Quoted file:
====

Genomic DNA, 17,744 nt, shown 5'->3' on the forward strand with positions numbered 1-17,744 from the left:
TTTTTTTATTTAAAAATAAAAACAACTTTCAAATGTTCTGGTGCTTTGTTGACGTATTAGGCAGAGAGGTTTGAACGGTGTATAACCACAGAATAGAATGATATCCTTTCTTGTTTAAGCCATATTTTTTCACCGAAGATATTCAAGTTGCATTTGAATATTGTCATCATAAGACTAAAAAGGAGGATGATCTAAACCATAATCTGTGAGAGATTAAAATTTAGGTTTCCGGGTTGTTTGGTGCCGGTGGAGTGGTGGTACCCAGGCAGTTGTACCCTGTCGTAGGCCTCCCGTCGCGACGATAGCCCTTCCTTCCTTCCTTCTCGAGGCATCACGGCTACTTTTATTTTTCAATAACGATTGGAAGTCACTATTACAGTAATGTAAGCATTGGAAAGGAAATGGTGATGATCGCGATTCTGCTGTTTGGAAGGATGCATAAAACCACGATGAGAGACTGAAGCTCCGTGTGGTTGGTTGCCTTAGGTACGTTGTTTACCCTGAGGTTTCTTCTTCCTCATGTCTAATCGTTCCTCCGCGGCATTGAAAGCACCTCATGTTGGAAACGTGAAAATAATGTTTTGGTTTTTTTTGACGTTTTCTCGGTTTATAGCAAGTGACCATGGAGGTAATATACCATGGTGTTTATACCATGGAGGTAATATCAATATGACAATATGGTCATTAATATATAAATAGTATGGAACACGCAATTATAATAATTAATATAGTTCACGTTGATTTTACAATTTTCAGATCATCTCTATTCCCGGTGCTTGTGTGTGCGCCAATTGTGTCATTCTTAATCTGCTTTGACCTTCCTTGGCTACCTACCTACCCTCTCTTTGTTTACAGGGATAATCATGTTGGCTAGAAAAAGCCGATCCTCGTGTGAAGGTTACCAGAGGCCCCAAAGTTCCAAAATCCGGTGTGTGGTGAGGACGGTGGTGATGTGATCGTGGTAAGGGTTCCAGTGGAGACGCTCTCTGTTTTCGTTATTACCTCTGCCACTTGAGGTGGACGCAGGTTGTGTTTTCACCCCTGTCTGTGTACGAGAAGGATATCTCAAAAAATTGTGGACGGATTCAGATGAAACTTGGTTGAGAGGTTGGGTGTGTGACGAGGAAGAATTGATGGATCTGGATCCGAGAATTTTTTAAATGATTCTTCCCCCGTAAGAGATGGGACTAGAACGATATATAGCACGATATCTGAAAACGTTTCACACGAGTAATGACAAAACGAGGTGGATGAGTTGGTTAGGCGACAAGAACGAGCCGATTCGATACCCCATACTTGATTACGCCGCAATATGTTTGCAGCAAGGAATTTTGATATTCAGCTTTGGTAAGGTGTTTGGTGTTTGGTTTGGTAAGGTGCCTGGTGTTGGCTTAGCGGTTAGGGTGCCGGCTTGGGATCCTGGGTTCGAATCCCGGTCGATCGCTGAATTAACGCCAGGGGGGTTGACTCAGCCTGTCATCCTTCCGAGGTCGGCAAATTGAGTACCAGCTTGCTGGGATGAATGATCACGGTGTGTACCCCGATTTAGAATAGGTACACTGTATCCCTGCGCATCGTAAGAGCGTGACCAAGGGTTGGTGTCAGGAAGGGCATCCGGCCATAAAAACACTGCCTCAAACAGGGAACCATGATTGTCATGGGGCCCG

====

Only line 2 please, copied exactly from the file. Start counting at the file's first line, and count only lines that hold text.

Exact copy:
TTTTTTTATTTAAAAATAAAAACAACTTTCAAATGTTCTGGTGCTTTGTTGACGTATTAGGCAGAGAGGTTTGAACGGTGTATAACCACAGAATAGAATGATATCCTTTCTTGTTTAAGCCATATTTTTTCACCGAAGATATTCAAGTTGCATTTGAATATTGTCATCATAAGACTAAAAAGGAGGATGATCTAAACCATAATCTGTGAGAGATTAAAATTTAGGTTTCCGGGTTGTTTGGTGCCGGTGGAGTGGTGGTACCCAGGCAGTTGTACCCTGTCGTAGGCCTCCCGTCGCGACGATAGCCCTTCCTTCCTTCCTTCTCGAGGCATCACGGCTACTTTTATTTTTCAATAACGATTGGAAGTCACTATTACAGTAATGTAAGCATTGGAAAGGAAATGGTGATGATCGCGATTCTGCTGTTTGGAAGGATGCATAAAACCACGATGAGAGACTGAAGCTCCGTGTGGTTGGTTGCCTTAGGTACGTTGTTTACCCTGAGGTTTCTTCTTCCTCATGTCTAATCGTTCCTCCGCGGCATTGAAAGCACCTCATGTTGGAAACGTGAAAATAATGTTTTGGTTTTTTTTGACGTTTTCTCGGTTTATAGCAAGTGACCATGGAGGTAATATACCATGGTGTTTATACCATGGAGGTAATATCAATATGACAATATGGTCATTAATATATAAATAGTATGGAACACGCAATTATAATAATTAATATAGTTCACGTTGATTTTACAATTTTCAGATCATCTCTATTCCCGGTGCTTGTGTGTGCGCCAATTGTGTCATTCTTAATCTGCTTTGACCTTCCTTGGCTACCTACCTACCCTCTCTTTGTTTACAGGGATAATCATGTTGGCTAGAAAAAGCCGATCCTCGTGTGAAGGTTACCAGAGGCCCCAAAGTTCCAAAATCCGGTGTGTGGTGAGGACGGTGGTGATGTGATCGTGGTAAGGGTTCCAGTGGAGACGCTCTCTGTTTTCGTTATTACCTCTGCCACTTGAGGTGGACGCAGGTTGTGTTTTCACCCCTGTCTGTGTACGAGAAGGATATCTCAAAAAATTGTGGACGGATTCAGATGAAACTTGGTTGAGAGGTTGGGTGTGTGACGAGGAAGAATTGATGGATCTGGATCCGAGAATTTTTTAAATGATTCTTCCCCCGTAAGAGATGGGACTAGAACGATATATAGCACGATATCTGAAAACGTTTCACACGAGTAATGACAAAACGAGGTGGATGAGTTGGTTAGGCGACAAGAACGAGCCGATTCGATACCCCATACTTGATTACGCCGCAATATGTTTGCAGCAAGGAATTTTGATATTCAGCTTTGGTAAGGTGTTTGGTGTTTGGTTTGGTAAGGTGCCTGGTGTTGGCTTAGCGGTTAGGGTGCCGGCTTGGGATCCTGGGTTCGAATCCCGGTCGATCGCTGAATTAACGCCAGGGGGGTTGACTCAGCCTGTCATCCTTCCGAGGTCGGCAAATTGAGTACCAGCTTGCTGGGATGAATGATCACGGTGTGTACCCCGATTTAGAATAGGTACACTGTATCCCTGCGCATCGTAAGAGCGTGACCAAGGGTTGGTGTCAGGAAGGGCATCCGGCCATAAAAACACTGCCTCAAACAGGGAACCATGATTGTCATGGGGCCCG